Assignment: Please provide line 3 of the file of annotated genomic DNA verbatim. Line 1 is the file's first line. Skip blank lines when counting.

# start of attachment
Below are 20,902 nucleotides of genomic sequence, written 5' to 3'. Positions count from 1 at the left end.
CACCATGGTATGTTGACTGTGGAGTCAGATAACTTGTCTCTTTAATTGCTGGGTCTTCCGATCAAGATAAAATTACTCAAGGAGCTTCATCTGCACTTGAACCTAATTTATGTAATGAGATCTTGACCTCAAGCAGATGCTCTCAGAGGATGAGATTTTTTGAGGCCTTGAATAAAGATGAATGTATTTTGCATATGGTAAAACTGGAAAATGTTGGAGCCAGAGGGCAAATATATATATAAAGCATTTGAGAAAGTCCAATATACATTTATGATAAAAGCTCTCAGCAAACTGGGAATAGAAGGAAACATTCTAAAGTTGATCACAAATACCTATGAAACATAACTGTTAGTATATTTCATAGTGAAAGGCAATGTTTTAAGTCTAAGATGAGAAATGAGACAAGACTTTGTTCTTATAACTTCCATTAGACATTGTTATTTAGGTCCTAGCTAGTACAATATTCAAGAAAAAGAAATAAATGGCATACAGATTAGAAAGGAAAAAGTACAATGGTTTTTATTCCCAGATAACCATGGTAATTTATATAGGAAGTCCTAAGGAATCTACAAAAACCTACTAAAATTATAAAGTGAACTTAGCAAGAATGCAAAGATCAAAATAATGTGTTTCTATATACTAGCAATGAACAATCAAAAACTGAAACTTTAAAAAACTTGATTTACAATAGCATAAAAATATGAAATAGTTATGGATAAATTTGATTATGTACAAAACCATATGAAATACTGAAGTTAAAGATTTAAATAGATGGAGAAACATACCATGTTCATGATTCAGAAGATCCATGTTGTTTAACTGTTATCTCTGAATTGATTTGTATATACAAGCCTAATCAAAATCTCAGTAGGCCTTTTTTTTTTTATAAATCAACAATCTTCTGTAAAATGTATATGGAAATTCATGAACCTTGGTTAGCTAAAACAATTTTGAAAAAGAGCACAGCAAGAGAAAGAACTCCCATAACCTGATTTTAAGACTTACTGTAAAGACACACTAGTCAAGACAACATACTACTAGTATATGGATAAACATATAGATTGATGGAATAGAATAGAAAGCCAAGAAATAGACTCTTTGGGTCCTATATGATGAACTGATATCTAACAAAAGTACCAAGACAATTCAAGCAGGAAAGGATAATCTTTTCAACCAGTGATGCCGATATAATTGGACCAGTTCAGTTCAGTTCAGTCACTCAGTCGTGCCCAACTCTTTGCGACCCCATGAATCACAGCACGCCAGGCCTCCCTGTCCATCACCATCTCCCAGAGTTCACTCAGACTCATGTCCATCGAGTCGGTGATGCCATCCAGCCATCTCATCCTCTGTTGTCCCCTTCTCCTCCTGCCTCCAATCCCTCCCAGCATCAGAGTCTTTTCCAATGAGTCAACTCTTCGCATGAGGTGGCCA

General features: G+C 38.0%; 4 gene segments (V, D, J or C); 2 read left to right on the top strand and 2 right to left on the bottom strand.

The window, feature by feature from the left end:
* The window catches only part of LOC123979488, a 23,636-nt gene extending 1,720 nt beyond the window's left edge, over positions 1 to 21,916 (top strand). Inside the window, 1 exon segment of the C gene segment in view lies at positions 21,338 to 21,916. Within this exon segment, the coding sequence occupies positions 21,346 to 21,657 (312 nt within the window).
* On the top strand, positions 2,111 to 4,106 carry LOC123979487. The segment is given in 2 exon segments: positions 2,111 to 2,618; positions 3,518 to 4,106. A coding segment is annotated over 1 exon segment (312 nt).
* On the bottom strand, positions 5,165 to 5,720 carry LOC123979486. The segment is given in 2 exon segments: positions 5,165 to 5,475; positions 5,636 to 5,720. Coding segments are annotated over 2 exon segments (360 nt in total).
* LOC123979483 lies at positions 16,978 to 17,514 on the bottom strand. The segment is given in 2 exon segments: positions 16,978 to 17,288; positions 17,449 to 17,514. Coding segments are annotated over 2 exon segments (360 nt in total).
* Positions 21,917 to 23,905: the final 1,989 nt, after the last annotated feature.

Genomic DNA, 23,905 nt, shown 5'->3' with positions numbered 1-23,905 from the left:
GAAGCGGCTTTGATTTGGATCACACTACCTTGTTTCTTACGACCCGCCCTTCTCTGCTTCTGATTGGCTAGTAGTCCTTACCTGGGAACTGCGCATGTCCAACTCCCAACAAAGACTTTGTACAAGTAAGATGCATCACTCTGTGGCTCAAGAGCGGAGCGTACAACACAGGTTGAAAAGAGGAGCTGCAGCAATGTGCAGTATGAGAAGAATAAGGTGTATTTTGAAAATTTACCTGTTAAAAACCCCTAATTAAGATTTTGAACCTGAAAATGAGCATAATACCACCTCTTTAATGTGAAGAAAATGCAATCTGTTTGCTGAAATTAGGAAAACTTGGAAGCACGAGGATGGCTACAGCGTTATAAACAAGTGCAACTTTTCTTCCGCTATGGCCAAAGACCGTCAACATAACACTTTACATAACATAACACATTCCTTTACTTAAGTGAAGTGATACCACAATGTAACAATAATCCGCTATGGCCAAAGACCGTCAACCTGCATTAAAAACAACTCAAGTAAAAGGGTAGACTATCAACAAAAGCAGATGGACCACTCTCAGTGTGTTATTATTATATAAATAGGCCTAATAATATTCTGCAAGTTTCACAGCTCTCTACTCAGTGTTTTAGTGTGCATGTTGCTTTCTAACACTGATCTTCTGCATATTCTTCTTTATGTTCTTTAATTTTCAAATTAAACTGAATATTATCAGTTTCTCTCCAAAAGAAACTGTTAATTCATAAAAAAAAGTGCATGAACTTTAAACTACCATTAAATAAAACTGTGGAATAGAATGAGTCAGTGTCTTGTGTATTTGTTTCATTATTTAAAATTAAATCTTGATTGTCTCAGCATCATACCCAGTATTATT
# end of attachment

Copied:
General features: G+C 38.0%; 4 gene segments (V, D, J or C); 2 read left to right on the top strand and 2 right to left on the bottom strand.